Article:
In response to Ivan Moore’s poll showing that the ballot measure to legalize pot was up by an eye-popping 18 percentage points, Dittman Research, whose firm has historically been accurate in its polling, released its own poll that showed that the measure was losing by 10 percentage points, 43 percent to 53 percent. Moore’s question was paid for by the group that is working to legalize pot in Alaska. Dittman is working for the group fighting against legalization.
Dittman’s poll was conducted Sept. 30 through October 3. Six hundred likely registered voters were surveyed. The margin of error is plus or minus 4 percent. Dittman’s sample, as was Moore’s, was representative of the general election voter population in Alaska in age and party affiliation. Thirty one percent of Dittman’s sample were contacted via cell phones.
Moore’s poll was touted by the pro-legalization group as the only public poll released so far that reflects the language that is going to be on the ballot, and the only poll that had a true representative sample of “cell phones only” users, which Moore said is “highly significant.”
However, in his poll, Moore’s question includes the phrase “constitutional protections,” which isn’t in the ballot initiative language. (See the exact initiative text below.) Moore’s poll also asks if they “favor” or “oppose” the initiative, as opposed to whether or not they planned to vote “yes” or “no.”
Here’s the Dittman poll question, which is the third one asked in the poll. The first two ask general questions about how much the voter is aware of the measure. Here’s how the question was worded and the results:
And more specifically, Ballot Measure 2 is a bill that would tax and regulate the production, sale, and use of marijuana in Alaska for people 21 years of age or older. The bill would allow a person to possess, use, show, buy, transport, or grow set amounts of marijuana. If the election were held today, would you vote for this initiative to become law – Yes or No?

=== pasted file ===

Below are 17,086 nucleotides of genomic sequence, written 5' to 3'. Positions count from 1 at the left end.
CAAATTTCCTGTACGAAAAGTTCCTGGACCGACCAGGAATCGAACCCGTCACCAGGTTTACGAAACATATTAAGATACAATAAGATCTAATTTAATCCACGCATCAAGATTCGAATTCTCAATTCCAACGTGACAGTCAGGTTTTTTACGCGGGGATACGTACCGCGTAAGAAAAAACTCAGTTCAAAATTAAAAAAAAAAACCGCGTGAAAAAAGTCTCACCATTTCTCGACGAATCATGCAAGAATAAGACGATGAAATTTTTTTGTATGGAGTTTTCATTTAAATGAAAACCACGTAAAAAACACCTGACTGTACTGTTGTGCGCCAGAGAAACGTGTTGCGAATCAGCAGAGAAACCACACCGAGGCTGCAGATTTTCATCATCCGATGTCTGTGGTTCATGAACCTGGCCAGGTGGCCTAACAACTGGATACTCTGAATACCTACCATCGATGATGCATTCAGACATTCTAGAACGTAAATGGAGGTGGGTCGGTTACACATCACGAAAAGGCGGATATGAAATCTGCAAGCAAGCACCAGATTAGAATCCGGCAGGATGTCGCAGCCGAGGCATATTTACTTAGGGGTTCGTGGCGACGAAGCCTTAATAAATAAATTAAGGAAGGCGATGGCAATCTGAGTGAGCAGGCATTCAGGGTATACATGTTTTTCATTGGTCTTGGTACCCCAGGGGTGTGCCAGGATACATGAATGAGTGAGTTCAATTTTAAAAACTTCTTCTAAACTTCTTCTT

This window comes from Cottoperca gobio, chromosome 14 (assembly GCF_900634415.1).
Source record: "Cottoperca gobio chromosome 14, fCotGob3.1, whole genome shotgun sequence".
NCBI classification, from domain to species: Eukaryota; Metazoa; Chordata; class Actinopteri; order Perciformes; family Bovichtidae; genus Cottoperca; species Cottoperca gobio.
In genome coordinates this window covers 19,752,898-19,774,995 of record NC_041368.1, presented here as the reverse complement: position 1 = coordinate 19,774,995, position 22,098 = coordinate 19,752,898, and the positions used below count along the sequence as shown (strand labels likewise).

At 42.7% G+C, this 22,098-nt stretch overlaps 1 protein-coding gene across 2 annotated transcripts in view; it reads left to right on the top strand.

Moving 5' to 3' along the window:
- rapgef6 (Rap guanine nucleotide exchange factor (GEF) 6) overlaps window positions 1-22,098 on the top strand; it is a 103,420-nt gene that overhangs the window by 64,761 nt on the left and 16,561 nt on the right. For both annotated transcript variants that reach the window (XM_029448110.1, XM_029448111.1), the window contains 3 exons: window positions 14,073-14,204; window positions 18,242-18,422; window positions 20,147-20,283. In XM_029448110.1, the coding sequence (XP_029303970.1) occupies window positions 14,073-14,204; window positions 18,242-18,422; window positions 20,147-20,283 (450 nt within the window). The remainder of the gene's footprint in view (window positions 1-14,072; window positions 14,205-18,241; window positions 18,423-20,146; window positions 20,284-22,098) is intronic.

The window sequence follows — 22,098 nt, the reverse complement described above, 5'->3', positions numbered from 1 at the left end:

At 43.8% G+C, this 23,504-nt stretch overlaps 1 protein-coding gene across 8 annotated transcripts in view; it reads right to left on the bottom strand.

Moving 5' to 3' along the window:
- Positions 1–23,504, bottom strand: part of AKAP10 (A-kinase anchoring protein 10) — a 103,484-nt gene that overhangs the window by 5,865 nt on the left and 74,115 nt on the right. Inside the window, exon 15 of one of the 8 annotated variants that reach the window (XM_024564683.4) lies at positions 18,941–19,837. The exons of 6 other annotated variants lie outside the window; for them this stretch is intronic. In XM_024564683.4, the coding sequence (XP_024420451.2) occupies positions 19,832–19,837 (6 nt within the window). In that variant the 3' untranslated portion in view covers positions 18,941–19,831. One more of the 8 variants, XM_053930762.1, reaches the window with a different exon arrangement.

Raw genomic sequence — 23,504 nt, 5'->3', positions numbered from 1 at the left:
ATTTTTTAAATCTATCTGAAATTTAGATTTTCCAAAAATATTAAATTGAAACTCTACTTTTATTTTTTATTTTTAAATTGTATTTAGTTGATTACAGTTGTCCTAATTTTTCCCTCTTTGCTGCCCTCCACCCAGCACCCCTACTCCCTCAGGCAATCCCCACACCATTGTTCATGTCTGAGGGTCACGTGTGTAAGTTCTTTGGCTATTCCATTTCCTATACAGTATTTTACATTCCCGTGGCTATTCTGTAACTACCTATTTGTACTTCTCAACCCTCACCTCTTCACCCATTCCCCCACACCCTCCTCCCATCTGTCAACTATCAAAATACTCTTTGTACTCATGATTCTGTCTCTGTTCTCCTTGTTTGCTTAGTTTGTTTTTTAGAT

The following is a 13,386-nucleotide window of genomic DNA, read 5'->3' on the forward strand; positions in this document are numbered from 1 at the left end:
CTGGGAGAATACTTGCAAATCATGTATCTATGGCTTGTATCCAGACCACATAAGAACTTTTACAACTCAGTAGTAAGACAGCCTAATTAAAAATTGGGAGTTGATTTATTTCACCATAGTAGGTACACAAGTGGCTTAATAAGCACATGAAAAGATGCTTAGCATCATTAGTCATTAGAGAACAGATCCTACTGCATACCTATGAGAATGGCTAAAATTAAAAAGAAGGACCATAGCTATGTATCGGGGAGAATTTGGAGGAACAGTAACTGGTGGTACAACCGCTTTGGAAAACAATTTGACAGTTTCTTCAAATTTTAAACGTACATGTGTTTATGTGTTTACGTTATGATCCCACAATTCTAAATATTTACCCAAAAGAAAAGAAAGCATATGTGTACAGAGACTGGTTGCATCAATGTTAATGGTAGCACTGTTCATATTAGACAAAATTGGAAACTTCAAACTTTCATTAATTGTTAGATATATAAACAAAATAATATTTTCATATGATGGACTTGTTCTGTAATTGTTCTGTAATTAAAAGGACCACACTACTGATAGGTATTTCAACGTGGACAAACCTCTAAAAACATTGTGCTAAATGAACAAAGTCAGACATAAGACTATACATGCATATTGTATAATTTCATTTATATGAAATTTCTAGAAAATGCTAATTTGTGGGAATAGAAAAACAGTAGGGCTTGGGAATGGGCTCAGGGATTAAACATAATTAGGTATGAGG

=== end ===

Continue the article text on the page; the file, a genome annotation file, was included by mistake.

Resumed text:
Here’s the exact language as it will appear on the ballot:
This bill would tax and regulate the production, sale, and use of
marijuana in Alaska.
The bill would make the use of marijuana legal for persons 21 years of age or older. The bill would allow a person to possess, use, show, buy, transport, or grow set amounts of marijuana, with the growing subject to certain restrictions. The bill would ban the public use of marijuana. The bill would prohibit a person under 21 years of age from using false identification to buy or try to buy marijuana or marijuana accessories.
The bill would allow validly registered marijuana-related entities and persons 21 years of age or older who own or are employed by these entities to make, possess, buy, distribute, sell, show, store, transport, deliver, transfer, receive, harvest, process, or package marijuana and marijuana products, subject to certain restrictions. Alaska Statute 17.30.020 (Controlled Substances) would not apply to these entities. The bill would require the Alcoholic Beverage Control (ABC) Board to implement parts of the bill. But the bill would also let the legislature create a Marijuana Control Board to assume these duties. The bill would require the ABC Board to adopt regulations governing marijuana-related entities. The regulations would need to cover certain topics and be subject to certain restrictions. The bill would also create procedures for registering a marijuana-related entity. The procedures would be managed by the ABC Board and local governments.
The bill would allow a local government to prohibit the operation of marijuana-related entities. A local government could do that by enacting an ordinance or through voter initiative. The ordinances could cover the time, place, manner, and registration of a marijuana entity’s operations.
The bill would allow a person 21 years of age or older to possess, use, show, buy, or transport marijuana accessories. Marijuana accessories are products individuals use to grow or consume marijuana. The bill would also allow persons 21 years of age or older to make marijuana accessories and to distribute or sell them to persons who are 21 years of age or older.
The bill states that it is not intended to require an employer to allow marijuana use, transportation, possession, sale, growth, or transfer or prevent an employer from prohibiting these activities. The bill does not intend to supersede laws prohibiting driving under the influence of marijuana. The bill does not intend to prohibit schools, correction facilities, hospitals, or private persons or entities from restricting marijuana on their property. The bill does not intend to limit the state’s existing medical marijuana laws.
The bill would impose a $50 per ounce (or proportionate) excise tax on the sale or transfer of marijuana from a cultivation facility to a retail store or marijuana product manufacturing facility. The marijuana cultivation facility would pay the tax and send monthly tax statements to the Department of Revenue. The department of Revenue could exempt certain parts of the marijuana plant from the tax. It could also establish a lower tax rate for certain parts of the plant.
The bill defines numerous terms. The bill contains a statement of purpose and findings. The bill would impose civil fines and penalties for violations.
Should this initative (sic) become law?
Contact Amanda Coyne at email@example.com